• There are generally a lot more locations for the provincial court than there are for the superior courts, especially in rural and remote areas of the country.

Here’s a summary chart that shows with sorts of issues the provincial courts can deal with and which only the superior courts can handle. If you don’t need to go to the superior trial court, the provincial court may be your best bet, especially if you’re not going to hire a lawyer.

chart comparing issues in provincial court and family court

One last thing needs to be said. You can start a claim in provincial court about some of your legal problems and start a claim in the superior trial court later to deal with the rest. This is fairly common – people often run to provincial court first because of convenience and cost and later find themselves having to start a separate claim to deal with issues about property and divorce – but should be avoided if possible. If you know that you have issues that only superior trial court can deal with, it’s usually easiest to do everything all in that one place rather than having to worry about two separate court claims, two separate sets of court forms, two sets of court rules and obligations to provide information that probably overlap.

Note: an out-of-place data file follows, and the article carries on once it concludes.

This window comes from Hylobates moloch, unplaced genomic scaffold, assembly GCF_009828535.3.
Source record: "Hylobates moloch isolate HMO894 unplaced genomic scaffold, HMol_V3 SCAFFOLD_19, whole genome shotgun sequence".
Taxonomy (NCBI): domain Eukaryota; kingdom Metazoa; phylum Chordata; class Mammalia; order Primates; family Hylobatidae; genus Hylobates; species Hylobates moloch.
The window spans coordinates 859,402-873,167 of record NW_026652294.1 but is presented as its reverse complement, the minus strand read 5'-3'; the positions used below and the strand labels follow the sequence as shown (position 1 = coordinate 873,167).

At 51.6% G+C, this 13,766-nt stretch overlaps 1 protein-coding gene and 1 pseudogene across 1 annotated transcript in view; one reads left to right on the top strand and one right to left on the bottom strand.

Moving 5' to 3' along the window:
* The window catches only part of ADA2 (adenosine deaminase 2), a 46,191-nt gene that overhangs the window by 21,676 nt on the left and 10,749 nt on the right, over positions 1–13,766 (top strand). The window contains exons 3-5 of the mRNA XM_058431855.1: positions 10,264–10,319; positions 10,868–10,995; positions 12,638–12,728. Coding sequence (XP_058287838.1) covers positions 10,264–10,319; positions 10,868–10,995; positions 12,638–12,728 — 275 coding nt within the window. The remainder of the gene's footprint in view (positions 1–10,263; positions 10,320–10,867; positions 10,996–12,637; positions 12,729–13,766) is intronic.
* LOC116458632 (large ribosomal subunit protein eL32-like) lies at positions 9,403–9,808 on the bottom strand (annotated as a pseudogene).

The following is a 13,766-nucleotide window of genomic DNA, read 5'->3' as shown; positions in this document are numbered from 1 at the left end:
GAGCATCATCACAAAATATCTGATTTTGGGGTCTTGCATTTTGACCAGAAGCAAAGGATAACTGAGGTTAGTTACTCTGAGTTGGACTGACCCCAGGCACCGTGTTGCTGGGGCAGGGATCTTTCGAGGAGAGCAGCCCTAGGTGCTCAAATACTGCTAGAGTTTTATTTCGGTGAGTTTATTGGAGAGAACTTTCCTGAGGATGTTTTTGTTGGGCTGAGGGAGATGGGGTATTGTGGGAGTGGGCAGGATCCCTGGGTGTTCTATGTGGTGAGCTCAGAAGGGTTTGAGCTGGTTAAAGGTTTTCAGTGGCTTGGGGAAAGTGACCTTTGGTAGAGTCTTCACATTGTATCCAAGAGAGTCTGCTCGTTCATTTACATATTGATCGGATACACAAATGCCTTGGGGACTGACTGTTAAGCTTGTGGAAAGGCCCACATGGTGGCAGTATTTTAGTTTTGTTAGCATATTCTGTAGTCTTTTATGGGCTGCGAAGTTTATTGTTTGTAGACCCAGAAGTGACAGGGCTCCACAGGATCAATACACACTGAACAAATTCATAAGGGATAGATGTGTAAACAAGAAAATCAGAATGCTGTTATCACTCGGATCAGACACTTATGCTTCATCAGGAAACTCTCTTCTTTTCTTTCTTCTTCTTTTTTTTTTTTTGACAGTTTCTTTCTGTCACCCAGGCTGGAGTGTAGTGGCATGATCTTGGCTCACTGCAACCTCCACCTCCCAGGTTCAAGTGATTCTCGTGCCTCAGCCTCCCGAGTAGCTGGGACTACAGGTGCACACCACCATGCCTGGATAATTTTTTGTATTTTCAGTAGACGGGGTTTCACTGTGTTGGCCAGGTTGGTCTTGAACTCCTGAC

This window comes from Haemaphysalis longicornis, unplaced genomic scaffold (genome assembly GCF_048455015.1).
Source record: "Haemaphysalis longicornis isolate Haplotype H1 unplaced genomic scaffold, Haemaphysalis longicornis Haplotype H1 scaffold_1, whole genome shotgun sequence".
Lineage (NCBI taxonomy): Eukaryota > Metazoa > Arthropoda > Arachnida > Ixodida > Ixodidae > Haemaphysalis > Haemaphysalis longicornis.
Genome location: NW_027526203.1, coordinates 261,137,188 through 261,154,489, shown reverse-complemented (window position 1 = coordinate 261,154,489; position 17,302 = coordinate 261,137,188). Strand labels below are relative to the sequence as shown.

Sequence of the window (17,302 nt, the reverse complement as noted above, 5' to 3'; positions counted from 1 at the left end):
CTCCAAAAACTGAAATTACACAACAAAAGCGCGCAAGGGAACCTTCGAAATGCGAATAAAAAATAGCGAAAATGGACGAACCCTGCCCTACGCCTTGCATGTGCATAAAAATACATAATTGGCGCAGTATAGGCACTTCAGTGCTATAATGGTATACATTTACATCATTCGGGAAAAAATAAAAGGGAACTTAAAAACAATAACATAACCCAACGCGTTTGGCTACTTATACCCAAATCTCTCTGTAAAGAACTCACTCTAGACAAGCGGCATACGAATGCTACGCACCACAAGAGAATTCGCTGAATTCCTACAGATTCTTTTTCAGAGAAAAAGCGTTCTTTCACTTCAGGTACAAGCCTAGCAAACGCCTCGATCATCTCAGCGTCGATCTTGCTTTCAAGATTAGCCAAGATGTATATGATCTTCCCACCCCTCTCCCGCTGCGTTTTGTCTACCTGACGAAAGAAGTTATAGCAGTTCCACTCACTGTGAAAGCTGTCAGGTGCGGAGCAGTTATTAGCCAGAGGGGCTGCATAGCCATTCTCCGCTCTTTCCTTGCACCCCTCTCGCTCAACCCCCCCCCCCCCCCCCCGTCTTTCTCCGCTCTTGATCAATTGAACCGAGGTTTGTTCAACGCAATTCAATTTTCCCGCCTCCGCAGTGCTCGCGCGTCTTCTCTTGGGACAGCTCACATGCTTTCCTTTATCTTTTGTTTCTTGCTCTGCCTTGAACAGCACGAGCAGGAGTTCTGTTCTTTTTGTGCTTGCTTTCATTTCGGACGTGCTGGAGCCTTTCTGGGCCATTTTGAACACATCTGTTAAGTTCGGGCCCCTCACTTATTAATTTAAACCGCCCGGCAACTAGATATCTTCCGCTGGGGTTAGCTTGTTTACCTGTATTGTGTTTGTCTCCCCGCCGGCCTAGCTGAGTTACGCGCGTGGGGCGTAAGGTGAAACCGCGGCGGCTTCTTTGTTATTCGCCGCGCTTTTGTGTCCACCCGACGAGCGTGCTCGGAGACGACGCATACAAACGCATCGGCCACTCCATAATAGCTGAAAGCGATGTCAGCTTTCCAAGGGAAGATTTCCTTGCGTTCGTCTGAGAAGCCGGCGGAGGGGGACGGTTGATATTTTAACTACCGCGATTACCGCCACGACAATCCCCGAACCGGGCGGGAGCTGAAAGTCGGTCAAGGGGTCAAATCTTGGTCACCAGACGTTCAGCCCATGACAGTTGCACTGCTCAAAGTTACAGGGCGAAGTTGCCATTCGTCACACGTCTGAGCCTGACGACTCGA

Authors:

John-Paul Boyd
John-Paul Boyd
John-Paul E. Boyd is a family law arbitrator, mediator and parenting coordinator, providing services throughout Alberta and British Columbia, and counsel to the Calgary family law firm Wise Scheible Barkauskas. He is the former executive of the Canadian Research Institute for Law and the Family at the University of Calgary.